William Flanagan

Translation Mistakes to Avoid

William Flanagan

All translators make mistakes at times, but not all mistakes are created equal. Some mistakes cost the translator more points than others when they are found in a submission to a contest like this one, or when submitted to a professional manga publisher in the hope of getting work. All the mistakes shown here are fairly common with young translators, and if one can correct these mistakes before making a submission, the chances of receiving paying work get better.

Mistakes to Avoid When Submitting a Translation

Over the years, several times have I been an editor that checks submissions from new translators, and although evaluating hopefuls has never been an exact science, there are some common mistakes to avoid.

Punctuation and Spelling

The very first thing to concentrate on is proper punctuation. If a translator doesn't use the rules of punctuation found in either Strunk & White or the Chicago Manual of Style, the editor may decide that a translator more familiar with the rules would be a better choice.

For example in one of the entries for Holmes of Kyoto:

When you think of an antique shop, names like “Gallery such-and-such”, “Antique something”, or even “something Hall” come to mind; just “Kura” seems… oddly simple.

Each of those commas will need to be put within the quotation marks, causing extra work for the editor.

From Egg Star:

“Alright” is still not “all right” in professional publications. Even if some words, such as “alright” are now noted in the dictionaries, book publishing needs to be more conservative with grammar and vocabulary so the words don’t distract readers from the story.

Don’t Assume Your Audience Knows

Although it may be true that most readers of Japanese manga are fans of Japanese culture, as a professional translator, you can’t assume they know what you know about Japan. So you have to provide information they may not know.

In Miyako Bijin,

The reader may not know what the Showa Era is. There should be a gutter note added or some information in the balloon to indicate when it is. The other entries do a better job.

The other entries used a parenthetical in the caption (shown above) and an editorial note to get the information across.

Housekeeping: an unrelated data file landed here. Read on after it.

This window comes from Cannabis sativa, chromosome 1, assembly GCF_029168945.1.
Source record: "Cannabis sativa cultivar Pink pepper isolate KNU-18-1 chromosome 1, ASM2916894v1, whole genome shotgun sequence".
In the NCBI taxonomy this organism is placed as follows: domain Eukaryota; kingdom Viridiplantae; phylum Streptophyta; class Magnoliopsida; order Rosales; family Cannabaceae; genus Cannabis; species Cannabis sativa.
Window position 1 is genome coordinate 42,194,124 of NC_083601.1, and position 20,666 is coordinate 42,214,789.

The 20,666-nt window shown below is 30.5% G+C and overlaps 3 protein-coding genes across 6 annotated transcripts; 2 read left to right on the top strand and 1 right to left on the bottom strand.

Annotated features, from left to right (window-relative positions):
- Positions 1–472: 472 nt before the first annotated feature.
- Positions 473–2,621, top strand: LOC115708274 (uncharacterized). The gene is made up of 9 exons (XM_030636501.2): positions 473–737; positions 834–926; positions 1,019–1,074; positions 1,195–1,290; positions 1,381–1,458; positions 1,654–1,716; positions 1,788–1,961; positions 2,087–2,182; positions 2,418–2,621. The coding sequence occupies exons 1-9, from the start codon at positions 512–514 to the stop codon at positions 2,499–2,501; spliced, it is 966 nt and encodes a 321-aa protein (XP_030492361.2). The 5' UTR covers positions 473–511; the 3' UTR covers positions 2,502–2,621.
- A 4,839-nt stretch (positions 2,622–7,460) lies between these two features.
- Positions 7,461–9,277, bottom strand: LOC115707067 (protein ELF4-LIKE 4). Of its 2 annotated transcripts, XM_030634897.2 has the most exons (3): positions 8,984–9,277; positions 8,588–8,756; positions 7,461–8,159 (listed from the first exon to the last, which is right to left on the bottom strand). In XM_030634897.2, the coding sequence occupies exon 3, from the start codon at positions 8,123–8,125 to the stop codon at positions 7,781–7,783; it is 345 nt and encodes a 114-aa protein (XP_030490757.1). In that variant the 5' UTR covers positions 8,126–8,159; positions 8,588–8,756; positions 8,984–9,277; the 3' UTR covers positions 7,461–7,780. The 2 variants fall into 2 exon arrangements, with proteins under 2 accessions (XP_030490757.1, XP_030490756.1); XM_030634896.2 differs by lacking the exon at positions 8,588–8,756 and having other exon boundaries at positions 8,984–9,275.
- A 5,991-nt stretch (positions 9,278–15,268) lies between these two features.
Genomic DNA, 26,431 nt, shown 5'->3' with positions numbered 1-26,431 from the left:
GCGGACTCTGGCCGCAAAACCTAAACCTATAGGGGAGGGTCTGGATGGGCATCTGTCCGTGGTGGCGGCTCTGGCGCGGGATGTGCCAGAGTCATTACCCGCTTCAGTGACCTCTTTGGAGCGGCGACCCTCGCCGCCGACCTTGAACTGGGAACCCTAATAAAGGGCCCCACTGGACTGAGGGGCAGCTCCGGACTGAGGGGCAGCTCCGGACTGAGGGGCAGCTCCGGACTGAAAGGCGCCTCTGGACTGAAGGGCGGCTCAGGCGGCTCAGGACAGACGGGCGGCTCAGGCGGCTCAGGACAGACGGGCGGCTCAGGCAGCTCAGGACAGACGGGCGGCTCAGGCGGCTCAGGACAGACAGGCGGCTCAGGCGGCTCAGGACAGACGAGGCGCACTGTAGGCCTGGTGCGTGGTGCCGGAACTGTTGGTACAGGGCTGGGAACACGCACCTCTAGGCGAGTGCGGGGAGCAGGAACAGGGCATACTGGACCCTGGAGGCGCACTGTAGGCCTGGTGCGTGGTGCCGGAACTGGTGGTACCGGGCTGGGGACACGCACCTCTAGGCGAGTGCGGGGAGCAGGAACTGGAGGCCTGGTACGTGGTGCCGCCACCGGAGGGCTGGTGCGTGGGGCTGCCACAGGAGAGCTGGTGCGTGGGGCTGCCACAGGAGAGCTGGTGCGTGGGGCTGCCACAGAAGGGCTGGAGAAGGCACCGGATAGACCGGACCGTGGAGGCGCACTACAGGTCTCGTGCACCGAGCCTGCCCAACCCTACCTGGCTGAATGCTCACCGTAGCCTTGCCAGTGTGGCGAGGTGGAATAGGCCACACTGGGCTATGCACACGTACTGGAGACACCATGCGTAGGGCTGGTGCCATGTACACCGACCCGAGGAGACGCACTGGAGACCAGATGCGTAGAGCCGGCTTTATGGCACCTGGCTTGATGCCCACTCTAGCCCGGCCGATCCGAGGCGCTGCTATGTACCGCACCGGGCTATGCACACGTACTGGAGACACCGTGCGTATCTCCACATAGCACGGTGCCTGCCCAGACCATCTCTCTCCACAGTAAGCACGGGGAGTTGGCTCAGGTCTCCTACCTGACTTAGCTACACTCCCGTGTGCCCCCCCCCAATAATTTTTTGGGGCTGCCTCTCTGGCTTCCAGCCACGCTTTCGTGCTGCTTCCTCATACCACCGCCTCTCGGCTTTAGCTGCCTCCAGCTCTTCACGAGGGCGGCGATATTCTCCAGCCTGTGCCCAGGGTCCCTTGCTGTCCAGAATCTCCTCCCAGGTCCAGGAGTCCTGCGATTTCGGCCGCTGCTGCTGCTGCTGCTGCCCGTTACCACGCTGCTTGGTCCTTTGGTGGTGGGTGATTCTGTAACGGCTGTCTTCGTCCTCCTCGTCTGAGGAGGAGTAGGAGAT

Similarly, a non-Japanese person might have problems understanding just how much money is being referred to in a panel of a manga from Egg Star.

Two million yen sounds like a lot of money, and it is, but in concrete terms, how much? Can two million last the hero of Egg Star for ten years? Two million dollars could, but the actual amount…

About twenty thousand dollars probably can’t last that long in Tokyo.

These bits of extra information for the English-language readers are vital to translate since a Japanese reader will already have that information, but the English-speaker probably won’t.

Make Sure You’re Not Overly Influenced by the Japanese.

A pitfall for young translators is to stick too close to the Japanese sentence order when translating. That isn’t to say that a translation that preserves Japanese sentence order is ungrammatical. It can be grammatical but still awkward.

In Holmes of Kyoto…

‘She wants to go in, but she just can’t, that girl.’ Maybe that’s what they were thinking.

The quote in these two sentences is fairly standard for Japanese, but although grammatical, it isn’t normal for English speakers. It’s best to rewrite entire sentences, especially in novels where there are no space limitations such as you might find in manga.

In another instance out of Holmes of Kyoto…

“However, I didn’t pass the entrance exams, because I was always playing with my grandfather.”

The Japanese word for “playing,” asobu, comprises a lot of concepts in English. Just spending time with someone can be considered asobu. In this case, a man in his twenties would probably not say “playing,” but maybe, “hanging out,” instead. Or if you interpreted a nuance of regret in his statement, “wasting time,” with his grandfather might work.

A Note on Accents

In the case of Holmes of Kyoto, accents became something of a pitfall for the translators. All three translators chose to translate the Osaka man and Kyoto woman as lower-class British accents. I suppose it could be argued for the Osakan because the Osaka accent gives a hint of earthiness in their attitude and because the original Holmes stories are set in London.

“Blimey! A red herring, then. So this one’s a faker, too?” says Ms. Mieko, her eyes dropping back to the hanging scroll.

However, since the Osaka and Kyoto accents are similar (both being Kansai accents), the translators fell into the trap of translating Ms. Mieko, from Kyoto, with a similar accent to Mr. Ueda from Osaka. The Kyoto accent is, to the Japanese ear, in no way rough and earthy. It’s thought to be more refined and delicate. All three translators of Holmes of Kyoto lost points with a number of our judges due to this.

An accent very well done can be found in the winning entry for Egg Star.

You may not be able to place a region for the accent of the snake, but you certainly can tell what kind of character the snake is. The characterization of the snake was one of the standout moments of this year’s winners, and I hope many young translators learn from it.